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Taxis, Mahalaxmi and Gandhi

As I gazed out the window over the waters of Goa ignoring the jerky brake technique of my driver – trying to find some semblance of my inner flow I lost at exactly 11:11 am this morning and not get whiplash – I realized something. Mumbai has no cows. And that is what is wrong with it – too many shiny yellow and black bumble bee cabs whizzing about with no wandering cows to slow them down.

I thought I would have a visceral reaction to Mumbai – maybe seeing so many people in one place or the dirt and poverty etc…but ultimately as a city it was cleaner, had more sidewalks, less crowds, and more normalized traffic patterns than other places I've traversed in India. What was my downfall with the city is its cabbies – today I had one escorted away from me by airport police – partially to spare him my wrath and partially to stop him from continuing to demand payment that was not coming.

My plan this morning was simple – hire a driver go see the sites on my tourist map – maybe catch a coffee and some lunch and get dropped off at the airport at 1pm for my 2pm flight. I called an English speaking cabbie I encountered earlier in the week and offered him a fair sum to drive me for a half day – he said see you in an hour. An hour later I got his "uncle" who spoke no English. I should have stopped the line right there but the hotel guys said he knows where you want to go – which was only partially true.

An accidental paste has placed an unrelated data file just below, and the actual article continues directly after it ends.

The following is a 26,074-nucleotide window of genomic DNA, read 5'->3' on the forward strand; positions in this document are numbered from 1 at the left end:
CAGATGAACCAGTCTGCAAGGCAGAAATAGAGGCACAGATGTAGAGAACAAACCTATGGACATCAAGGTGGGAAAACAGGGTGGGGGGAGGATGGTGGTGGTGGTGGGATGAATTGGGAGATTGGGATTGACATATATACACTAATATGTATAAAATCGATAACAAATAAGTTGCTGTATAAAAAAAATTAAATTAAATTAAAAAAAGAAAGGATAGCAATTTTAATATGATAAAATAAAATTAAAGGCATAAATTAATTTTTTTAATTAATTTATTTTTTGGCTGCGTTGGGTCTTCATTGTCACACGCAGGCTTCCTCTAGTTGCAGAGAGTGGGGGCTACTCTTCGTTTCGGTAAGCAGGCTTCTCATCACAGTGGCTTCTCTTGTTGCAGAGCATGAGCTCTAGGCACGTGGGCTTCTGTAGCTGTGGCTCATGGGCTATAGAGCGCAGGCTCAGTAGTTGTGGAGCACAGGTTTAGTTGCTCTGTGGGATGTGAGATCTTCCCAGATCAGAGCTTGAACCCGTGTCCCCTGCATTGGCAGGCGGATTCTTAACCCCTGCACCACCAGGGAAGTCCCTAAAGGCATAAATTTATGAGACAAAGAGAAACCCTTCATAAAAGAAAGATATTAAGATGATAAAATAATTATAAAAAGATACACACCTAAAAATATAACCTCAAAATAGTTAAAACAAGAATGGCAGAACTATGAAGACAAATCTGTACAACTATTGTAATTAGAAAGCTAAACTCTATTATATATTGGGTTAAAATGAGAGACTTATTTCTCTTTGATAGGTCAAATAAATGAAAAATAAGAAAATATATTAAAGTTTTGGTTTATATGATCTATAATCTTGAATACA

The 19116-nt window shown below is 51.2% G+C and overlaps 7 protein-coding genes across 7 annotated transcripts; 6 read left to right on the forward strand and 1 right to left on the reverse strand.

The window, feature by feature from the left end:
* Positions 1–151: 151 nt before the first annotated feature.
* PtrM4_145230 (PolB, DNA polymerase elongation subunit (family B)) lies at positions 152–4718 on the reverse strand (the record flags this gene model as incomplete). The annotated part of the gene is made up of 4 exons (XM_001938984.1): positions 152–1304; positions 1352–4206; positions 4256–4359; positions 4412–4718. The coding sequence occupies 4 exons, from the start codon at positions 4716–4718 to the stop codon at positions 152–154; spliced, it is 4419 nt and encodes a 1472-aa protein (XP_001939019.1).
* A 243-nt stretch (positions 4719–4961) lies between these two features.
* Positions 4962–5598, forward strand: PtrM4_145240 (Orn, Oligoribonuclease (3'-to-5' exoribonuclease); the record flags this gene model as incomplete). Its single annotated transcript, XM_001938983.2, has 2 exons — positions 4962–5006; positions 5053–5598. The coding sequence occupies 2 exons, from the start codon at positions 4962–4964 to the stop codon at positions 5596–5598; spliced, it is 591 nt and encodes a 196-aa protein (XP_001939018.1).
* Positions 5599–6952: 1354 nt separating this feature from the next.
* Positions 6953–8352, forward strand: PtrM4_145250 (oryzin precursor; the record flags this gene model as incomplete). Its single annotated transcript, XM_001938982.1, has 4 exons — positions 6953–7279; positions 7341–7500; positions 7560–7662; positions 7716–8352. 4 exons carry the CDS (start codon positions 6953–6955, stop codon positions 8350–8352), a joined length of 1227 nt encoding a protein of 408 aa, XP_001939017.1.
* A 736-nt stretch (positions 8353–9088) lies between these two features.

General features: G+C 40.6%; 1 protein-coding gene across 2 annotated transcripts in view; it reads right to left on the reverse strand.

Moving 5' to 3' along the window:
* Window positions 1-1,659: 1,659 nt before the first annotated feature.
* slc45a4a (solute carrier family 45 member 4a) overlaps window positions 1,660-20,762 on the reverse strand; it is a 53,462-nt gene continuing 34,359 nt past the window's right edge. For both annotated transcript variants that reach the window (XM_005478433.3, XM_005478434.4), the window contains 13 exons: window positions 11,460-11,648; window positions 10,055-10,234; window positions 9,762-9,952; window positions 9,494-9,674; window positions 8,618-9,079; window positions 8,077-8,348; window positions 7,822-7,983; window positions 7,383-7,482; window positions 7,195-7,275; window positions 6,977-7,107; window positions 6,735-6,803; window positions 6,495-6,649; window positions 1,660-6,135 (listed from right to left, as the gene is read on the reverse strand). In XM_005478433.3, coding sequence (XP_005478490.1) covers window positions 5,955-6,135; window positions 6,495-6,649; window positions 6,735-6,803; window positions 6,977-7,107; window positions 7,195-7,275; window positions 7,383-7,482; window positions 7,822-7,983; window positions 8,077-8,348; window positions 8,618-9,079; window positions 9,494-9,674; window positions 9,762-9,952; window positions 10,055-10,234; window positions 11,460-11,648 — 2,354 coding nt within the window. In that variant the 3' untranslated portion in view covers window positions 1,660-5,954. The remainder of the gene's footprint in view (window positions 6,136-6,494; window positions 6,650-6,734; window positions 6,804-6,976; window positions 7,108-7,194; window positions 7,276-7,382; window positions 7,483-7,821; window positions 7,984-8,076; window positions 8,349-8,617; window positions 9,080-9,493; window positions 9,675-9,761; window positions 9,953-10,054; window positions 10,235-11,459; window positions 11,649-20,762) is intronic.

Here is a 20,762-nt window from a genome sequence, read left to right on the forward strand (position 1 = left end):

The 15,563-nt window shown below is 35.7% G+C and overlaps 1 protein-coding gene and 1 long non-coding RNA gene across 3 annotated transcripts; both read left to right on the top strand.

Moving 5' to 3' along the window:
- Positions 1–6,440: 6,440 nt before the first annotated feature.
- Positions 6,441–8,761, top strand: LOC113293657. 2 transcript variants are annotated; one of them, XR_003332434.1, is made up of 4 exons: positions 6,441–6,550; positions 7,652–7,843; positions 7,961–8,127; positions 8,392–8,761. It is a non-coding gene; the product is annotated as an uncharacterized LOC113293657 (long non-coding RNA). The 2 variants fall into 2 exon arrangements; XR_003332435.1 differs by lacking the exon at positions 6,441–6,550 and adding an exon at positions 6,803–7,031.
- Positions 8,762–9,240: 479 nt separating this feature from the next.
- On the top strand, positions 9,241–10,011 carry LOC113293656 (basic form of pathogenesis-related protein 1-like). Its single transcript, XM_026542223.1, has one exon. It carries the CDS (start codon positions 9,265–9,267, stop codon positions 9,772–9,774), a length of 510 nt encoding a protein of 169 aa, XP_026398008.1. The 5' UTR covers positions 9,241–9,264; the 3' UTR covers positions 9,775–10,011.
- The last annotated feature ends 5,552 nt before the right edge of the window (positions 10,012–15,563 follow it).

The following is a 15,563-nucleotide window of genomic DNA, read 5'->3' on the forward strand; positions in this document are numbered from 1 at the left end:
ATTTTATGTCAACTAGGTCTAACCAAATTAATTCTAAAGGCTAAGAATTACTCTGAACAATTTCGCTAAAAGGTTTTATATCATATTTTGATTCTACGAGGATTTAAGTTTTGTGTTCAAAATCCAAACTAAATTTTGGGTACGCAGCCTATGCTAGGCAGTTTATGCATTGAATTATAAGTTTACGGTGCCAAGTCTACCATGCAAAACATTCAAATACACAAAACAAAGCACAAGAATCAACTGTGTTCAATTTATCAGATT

We did make it to Mani Bhaven – Gandhi's house in Bombay (now a museum and non-violence philosophy resource center) where I was moved by such artifacts as photos of young Gandhi, rally posters, and quotes that I wish were headed today.



Also on display was Gandhi's letter to Hitler.

I bought a 50 rupee copy of Gandhi's autobiography and gave the center a happy donation and uncle and i were our way to the exact opposite type of thing.

Mahalaxmi's Temple – temple to wealth and fortune ( in the monetary sense). I did not go in but circled the outskirts observing the patterns of those coming to worship and non-disruptively photographing.


Just down the street is the Mahalxmi Dhobi Ghat – the wash basin of Mumbai – where my underwear, socks, and two Salwaar kameez went before me.


After the laundromat is when things got hairy- my driver demanded airport and I demanded more sites, including another museum and lunch. He could not understand that there was another museum in town other than the one formerly known as Prince of Wales. His answer was not to get directions in Hindi by stopping the car and asking someone but to just drive me to the airport despite my protests. Boo. So I paid him for half the agreed rate because he did half thevwork and took my extremely annoyed self into the airport 3 hours early.

Which turned into 5 hours at the ticket counter when they informed me the flight was changed to a 4 pm departure. With my luggage in tow I was officially stuck in the Mumbai domestic airport – where I decided to explore another Indian attempt at an Americano since I had hours to kill.

Five hours a few expensive beers later I got on a plane to Goa. sign.

On the other side I was greeted by my driver with this sign.

Then nauseatingly with a little heavy brake action on the side, I was driven to The Phoeix Inn Resort to walk into a soap opera of unhappy customers to be informed that I would not be staying there because of some "water" issues. At the look of the angry man and other people in the lobby I agreed that somewhere else would be just fine.

So here I am in my fancy room at a different resort with a real bed, shower, deck, a chair for me and Jimbo, towels, internet waiting for my masala tea to arrive. Tomorrow is a new day.




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